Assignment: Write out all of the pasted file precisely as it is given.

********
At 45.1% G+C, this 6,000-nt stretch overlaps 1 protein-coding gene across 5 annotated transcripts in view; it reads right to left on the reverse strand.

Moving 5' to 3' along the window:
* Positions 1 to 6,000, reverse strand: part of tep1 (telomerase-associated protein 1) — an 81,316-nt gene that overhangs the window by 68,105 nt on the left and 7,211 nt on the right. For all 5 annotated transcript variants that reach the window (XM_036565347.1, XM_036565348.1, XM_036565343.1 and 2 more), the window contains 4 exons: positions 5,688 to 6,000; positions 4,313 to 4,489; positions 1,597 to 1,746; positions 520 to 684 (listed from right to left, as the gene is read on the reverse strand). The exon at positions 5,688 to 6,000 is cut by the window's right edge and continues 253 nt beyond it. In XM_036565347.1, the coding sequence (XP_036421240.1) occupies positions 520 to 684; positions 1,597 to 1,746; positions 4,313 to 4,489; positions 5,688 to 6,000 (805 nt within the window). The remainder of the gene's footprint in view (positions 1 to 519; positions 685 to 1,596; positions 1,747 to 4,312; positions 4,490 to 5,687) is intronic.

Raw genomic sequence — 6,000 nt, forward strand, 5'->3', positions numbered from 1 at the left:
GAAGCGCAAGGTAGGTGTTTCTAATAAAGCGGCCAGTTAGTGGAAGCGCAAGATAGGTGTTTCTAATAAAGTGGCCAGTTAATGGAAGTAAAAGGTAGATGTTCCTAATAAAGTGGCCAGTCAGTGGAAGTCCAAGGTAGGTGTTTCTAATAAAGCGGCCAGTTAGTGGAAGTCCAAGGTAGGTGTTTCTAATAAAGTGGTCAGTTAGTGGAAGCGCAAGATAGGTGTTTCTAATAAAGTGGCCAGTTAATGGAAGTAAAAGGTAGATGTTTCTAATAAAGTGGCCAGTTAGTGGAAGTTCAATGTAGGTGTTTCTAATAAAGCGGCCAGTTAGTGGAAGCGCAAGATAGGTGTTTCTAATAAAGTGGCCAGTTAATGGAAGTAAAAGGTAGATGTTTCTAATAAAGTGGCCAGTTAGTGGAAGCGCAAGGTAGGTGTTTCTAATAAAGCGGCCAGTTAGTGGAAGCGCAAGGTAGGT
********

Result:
At 45.1% G+C, this 6,000-nt stretch overlaps 1 protein-coding gene across 5 annotated transcripts in view; it reads right to left on the reverse strand.

Moving 5' to 3' along the window:
* Positions 1 to 6,000, reverse strand: part of tep1 (telomerase-associated protein 1) — an 81,316-nt gene that overhangs the window by 68,105 nt on the left and 7,211 nt on the right. For all 5 annotated transcript variants that reach the window (XM_036565347.1, XM_036565348.1, XM_036565343.1 and 2 more), the window contains 4 exons: positions 5,688 to 6,000; positions 4,313 to 4,489; positions 1,597 to 1,746; positions 520 to 684 (listed from right to left, as the gene is read on the reverse strand). The exon at positions 5,688 to 6,000 is cut by the window's right edge and continues 253 nt beyond it. In XM_036565347.1, the coding sequence (XP_036421240.1) occupies positions 520 to 684; positions 1,597 to 1,746; positions 4,313 to 4,489; positions 5,688 to 6,000 (805 nt within the window). The remainder of the gene's footprint in view (positions 1 to 519; positions 685 to 1,596; positions 1,747 to 4,312; positions 4,490 to 5,687) is intronic.

Raw genomic sequence — 6,000 nt, forward strand, 5'->3', positions numbered from 1 at the left:
GAAGCGCAAGGTAGGTGTTTCTAATAAAGCGGCCAGTTAGTGGAAGCGCAAGATAGGTGTTTCTAATAAAGTGGCCAGTTAATGGAAGTAAAAGGTAGATGTTCCTAATAAAGTGGCCAGTCAGTGGAAGTCCAAGGTAGGTGTTTCTAATAAAGCGGCCAGTTAGTGGAAGTCCAAGGTAGGTGTTTCTAATAAAGTGGTCAGTTAGTGGAAGCGCAAGATAGGTGTTTCTAATAAAGTGGCCAGTTAATGGAAGTAAAAGGTAGATGTTTCTAATAAAGTGGCCAGTTAGTGGAAGTTCAATGTAGGTGTTTCTAATAAAGCGGCCAGTTAGTGGAAGCGCAAGATAGGTGTTTCTAATAAAGTGGCCAGTTAATGGAAGTAAAAGGTAGATGTTTCTAATAAAGTGGCCAGTTAGTGGAAGCGCAAGGTAGGTGTTTCTAATAAAGCGGCCAGTTAGTGGAAGCGCAAGGTAGGT